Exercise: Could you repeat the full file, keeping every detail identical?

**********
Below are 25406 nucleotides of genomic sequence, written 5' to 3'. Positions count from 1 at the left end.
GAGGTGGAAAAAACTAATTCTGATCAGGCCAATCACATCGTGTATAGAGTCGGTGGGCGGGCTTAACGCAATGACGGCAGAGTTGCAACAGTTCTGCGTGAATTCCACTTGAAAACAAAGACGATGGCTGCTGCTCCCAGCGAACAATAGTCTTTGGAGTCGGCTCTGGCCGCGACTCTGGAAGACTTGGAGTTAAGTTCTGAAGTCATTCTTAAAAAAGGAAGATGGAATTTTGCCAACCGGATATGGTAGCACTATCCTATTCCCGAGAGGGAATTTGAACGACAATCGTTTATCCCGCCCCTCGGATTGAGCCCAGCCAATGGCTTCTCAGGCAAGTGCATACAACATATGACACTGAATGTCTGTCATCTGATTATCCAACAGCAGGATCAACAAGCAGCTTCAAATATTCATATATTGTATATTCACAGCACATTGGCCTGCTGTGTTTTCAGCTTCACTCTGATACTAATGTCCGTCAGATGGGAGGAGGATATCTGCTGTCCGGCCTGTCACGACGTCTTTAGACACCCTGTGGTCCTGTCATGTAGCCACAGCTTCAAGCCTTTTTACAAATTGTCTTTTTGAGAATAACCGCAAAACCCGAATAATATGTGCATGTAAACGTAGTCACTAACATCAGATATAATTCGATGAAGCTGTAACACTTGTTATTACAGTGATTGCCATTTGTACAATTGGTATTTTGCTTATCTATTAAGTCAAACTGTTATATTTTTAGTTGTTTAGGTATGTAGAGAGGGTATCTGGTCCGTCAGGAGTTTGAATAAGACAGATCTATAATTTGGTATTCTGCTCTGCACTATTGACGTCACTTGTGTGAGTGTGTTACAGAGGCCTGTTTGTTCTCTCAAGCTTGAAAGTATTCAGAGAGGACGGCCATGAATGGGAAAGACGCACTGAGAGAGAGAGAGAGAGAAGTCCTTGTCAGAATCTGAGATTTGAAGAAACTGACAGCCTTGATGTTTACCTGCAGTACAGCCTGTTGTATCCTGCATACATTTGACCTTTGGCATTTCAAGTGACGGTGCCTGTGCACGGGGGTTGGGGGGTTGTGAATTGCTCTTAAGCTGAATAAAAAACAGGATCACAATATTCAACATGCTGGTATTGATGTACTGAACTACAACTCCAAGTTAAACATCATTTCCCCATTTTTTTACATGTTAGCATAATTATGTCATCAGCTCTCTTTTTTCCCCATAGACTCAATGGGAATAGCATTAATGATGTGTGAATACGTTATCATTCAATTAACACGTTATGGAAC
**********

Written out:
Below are 25406 nucleotides of genomic sequence, written 5' to 3'. Positions count from 1 at the left end.
GAGGTGGAAAAAACTAATTCTGATCAGGCCAATCACATCGTGTATAGAGTCGGTGGGCGGGCTTAACGCAATGACGGCAGAGTTGCAACAGTTCTGCGTGAATTCCACTTGAAAACAAAGACGATGGCTGCTGCTCCCAGCGAACAATAGTCTTTGGAGTCGGCTCTGGCCGCGACTCTGGAAGACTTGGAGTTAAGTTCTGAAGTCATTCTTAAAAAAGGAAGATGGAATTTTGCCAACCGGATATGGTAGCACTATCCTATTCCCGAGAGGGAATTTGAACGACAATCGTTTATCCCGCCCCTCGGATTGAGCCCAGCCAATGGCTTCTCAGGCAAGTGCATACAACATATGACACTGAATGTCTGTCATCTGATTATCCAACAGCAGGATCAACAAGCAGCTTCAAATATTCATATATTGTATATTCACAGCACATTGGCCTGCTGTGTTTTCAGCTTCACTCTGATACTAATGTCCGTCAGATGGGAGGAGGATATCTGCTGTCCGGCCTGTCACGACGTCTTTAGACACCCTGTGGTCCTGTCATGTAGCCACAGCTTCAAGCCTTTTTACAAATTGTCTTTTTGAGAATAACCGCAAAACCCGAATAATATGTGCATGTAAACGTAGTCACTAACATCAGATATAATTCGATGAAGCTGTAACACTTGTTATTACAGTGATTGCCATTTGTACAATTGGTATTTTGCTTATCTATTAAGTCAAACTGTTATATTTTTAGTTGTTTAGGTATGTAGAGAGGGTATCTGGTCCGTCAGGAGTTTGAATAAGACAGATCTATAATTTGGTATTCTGCTCTGCACTATTGACGTCACTTGTGTGAGTGTGTTACAGAGGCCTGTTTGTTCTCTCAAGCTTGAAAGTATTCAGAGAGGACGGCCATGAATGGGAAAGACGCACTGAGAGAGAGAGAGAGAGAAGTCCTTGTCAGAATCTGAGATTTGAAGAAACTGACAGCCTTGATGTTTACCTGCAGTACAGCCTGTTGTATCCTGCATACATTTGACCTTTGGCATTTCAAGTGACGGTGCCTGTGCACGGGGGTTGGGGGGTTGTGAATTGCTCTTAAGCTGAATAAAAAACAGGATCACAATATTCAACATGCTGGTATTGATGTACTGAACTACAACTCCAAGTTAAACATCATTTCCCCATTTTTTTACATGTTAGCATAATTATGTCATCAGCTCTCTTTTTTCCCCATAGACTCAATGGGAATAGCATTAATGATGTGTGAATACGTTATCATTCAATTAACACGTTATGGAAC